Basel, Switzerland—While the prevalence of migraines is 7.7% overall in pediatric patients, it increases with age, from 3% in young children, those aged 3 to 7 years, to 8% to 23% in adolescents aged 11 to 15 years or older.

Treatment options for children and adolescents have been largely based on adult studies, according to a study in JAMA Pediatrics. Although the FDA has approved individual triptan and combination products for adolescent migraine, other pharmacologic interventions often are used off-label in clinical practice.

In light of that, University of Basel–led researchers sought to determine the most effective, safe, and accepted pharmacologic treatments for migraine prophylaxis in children and adolescents. To do that, they conducted a systematic review and network meta-analysis of studies in MEDLINE, Cochrane, Embase, and PsycINFO published through July 2, 2018.

Included were randomized clinical trials of prophylactic pharmacologic treatments in children and adolescents diagnosed as having episodic migraine.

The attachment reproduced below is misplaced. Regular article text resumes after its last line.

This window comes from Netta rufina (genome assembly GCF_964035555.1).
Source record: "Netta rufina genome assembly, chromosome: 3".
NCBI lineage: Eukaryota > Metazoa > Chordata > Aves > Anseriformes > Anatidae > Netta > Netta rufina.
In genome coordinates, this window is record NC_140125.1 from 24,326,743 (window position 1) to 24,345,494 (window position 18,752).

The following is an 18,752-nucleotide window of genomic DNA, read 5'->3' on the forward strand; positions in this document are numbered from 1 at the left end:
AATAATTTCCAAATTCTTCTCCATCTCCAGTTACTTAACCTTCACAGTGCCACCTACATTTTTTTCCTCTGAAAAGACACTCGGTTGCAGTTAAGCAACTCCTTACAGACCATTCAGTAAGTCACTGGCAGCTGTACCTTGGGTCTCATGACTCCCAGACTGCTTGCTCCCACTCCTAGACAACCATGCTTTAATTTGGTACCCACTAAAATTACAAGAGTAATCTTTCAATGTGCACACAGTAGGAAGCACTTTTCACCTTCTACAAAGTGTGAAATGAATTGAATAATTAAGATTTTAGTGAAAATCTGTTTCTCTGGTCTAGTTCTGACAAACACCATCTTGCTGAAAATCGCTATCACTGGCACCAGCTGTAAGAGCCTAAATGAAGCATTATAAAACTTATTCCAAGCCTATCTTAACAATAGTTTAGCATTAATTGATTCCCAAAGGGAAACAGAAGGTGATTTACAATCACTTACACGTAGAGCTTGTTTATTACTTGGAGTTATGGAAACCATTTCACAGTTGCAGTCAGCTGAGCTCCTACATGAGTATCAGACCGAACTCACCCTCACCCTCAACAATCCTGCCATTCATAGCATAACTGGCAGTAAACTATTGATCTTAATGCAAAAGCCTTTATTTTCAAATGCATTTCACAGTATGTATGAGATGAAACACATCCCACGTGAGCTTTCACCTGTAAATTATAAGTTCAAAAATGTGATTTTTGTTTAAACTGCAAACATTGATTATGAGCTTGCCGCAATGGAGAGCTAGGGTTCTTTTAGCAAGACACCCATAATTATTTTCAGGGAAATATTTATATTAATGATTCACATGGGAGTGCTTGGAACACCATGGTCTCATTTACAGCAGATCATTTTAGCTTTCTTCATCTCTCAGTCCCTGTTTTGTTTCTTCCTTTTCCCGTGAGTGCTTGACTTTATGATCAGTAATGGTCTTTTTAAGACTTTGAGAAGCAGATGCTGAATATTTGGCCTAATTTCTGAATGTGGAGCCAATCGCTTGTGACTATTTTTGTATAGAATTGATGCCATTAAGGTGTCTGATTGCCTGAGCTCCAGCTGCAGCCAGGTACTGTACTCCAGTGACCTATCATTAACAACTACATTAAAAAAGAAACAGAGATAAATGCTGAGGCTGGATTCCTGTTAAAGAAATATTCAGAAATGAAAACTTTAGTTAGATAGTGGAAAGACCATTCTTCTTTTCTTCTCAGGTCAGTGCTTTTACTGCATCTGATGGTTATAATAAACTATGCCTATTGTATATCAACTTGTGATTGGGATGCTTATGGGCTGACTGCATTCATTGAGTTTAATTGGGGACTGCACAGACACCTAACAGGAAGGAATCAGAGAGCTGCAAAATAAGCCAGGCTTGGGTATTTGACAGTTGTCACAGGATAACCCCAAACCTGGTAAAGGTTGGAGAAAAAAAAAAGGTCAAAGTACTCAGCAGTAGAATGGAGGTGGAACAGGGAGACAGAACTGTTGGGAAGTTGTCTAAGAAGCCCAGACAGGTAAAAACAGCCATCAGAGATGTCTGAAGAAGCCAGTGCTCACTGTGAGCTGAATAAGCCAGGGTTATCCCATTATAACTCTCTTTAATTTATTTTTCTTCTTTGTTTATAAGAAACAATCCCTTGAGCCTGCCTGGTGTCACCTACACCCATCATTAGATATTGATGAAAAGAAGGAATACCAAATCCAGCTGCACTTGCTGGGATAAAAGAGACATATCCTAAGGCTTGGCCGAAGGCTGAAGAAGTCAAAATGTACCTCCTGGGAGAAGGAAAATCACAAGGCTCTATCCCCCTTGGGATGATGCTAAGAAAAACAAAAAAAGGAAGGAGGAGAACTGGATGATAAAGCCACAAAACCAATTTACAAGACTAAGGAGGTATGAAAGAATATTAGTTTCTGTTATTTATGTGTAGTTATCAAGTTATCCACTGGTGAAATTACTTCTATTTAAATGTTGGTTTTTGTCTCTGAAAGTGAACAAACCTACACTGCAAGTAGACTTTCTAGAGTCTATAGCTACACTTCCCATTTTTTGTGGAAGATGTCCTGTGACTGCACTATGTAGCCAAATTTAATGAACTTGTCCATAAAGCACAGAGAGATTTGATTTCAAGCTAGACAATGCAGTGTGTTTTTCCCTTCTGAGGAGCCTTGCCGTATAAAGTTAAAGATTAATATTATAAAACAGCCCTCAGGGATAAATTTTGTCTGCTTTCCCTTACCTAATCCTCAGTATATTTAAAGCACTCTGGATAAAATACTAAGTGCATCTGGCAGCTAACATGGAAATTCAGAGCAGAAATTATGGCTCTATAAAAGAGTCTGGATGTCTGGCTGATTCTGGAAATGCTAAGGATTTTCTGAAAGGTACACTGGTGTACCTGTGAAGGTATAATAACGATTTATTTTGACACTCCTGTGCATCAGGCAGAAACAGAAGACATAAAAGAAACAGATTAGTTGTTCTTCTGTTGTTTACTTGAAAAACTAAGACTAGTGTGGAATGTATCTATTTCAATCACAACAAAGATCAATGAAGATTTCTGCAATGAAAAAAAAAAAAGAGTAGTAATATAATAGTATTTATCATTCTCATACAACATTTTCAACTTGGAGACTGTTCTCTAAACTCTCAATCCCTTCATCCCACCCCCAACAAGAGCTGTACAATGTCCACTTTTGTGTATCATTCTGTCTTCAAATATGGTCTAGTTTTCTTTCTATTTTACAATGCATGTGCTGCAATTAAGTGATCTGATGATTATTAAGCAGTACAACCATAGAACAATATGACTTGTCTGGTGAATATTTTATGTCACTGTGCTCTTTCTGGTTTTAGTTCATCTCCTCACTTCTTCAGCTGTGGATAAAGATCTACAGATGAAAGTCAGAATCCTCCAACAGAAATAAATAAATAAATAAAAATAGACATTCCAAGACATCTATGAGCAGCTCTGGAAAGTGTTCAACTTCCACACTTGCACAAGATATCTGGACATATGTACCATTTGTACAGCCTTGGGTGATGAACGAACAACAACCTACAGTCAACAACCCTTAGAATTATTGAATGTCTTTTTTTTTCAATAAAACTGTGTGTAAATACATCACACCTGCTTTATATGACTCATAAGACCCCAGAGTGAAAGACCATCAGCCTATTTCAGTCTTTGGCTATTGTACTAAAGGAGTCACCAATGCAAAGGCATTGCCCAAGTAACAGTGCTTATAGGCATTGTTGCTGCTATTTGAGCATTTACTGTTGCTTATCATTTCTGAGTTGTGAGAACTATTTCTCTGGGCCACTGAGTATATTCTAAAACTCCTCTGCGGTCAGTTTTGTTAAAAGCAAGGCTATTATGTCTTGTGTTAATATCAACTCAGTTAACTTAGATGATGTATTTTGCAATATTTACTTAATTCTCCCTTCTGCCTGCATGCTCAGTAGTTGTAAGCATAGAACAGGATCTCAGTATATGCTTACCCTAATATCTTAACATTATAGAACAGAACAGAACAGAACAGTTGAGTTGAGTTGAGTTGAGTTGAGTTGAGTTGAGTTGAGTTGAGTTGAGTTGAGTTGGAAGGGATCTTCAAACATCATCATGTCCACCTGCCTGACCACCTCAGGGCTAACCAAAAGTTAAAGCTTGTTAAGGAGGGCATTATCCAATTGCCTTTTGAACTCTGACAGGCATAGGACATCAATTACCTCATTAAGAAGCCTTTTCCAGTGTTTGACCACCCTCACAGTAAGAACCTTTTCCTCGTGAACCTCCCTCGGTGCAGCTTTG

Defined as the primary outcomes:
• Efficacy (i.e., migraine frequency, number of migraine days, number of headache days, headache frequency, or headache index)
• Safety (i.e., treatment discontinuation owing to adverse events)
• Acceptability (i.e., treatment discontinuation for any reason)

Ultimately, 23 studies involving 2,217 patients were deemed eligible for inclusion. Prophylactic pharmacologic treatments included in the studies were antiepileptics, antidepressants, calcium channel blockers, antihypertensive agents, and food supplements.

Results indicate that, in the short term of fewer than 5 months, propranolol (standard mean difference, 0.60; 95% CI, 0.03-1.17) and topiramate (standard mean difference, 0.59; 95% CI, 0.03-1.15) were significantly more effective than placebo. Longer term, no significant long-term effects for migraine prophylaxis relative to placebo were found for any intervention.

“Prophylactic pharmacologic treatments have little evidence supporting efficacy in pediatric migraine,” the researchers conclude. “Future research could (1) identify factors associated with individual responses to pharmacologic prophylaxis, (2) analyze fluctuations of migraine attack frequency over time and determine the most clinically relevant length of probable prophylactic treatment, and (3) identify nonpharmacologic targets for migraine prophylaxis.”

“Our study therefore shows that the preventive pharmacological treatment of pediatric migraine with all these drugs is barely more effective than placebo,” explained Cosima Locher, PhD, from the Faculty of Psychology at the University of Basel.

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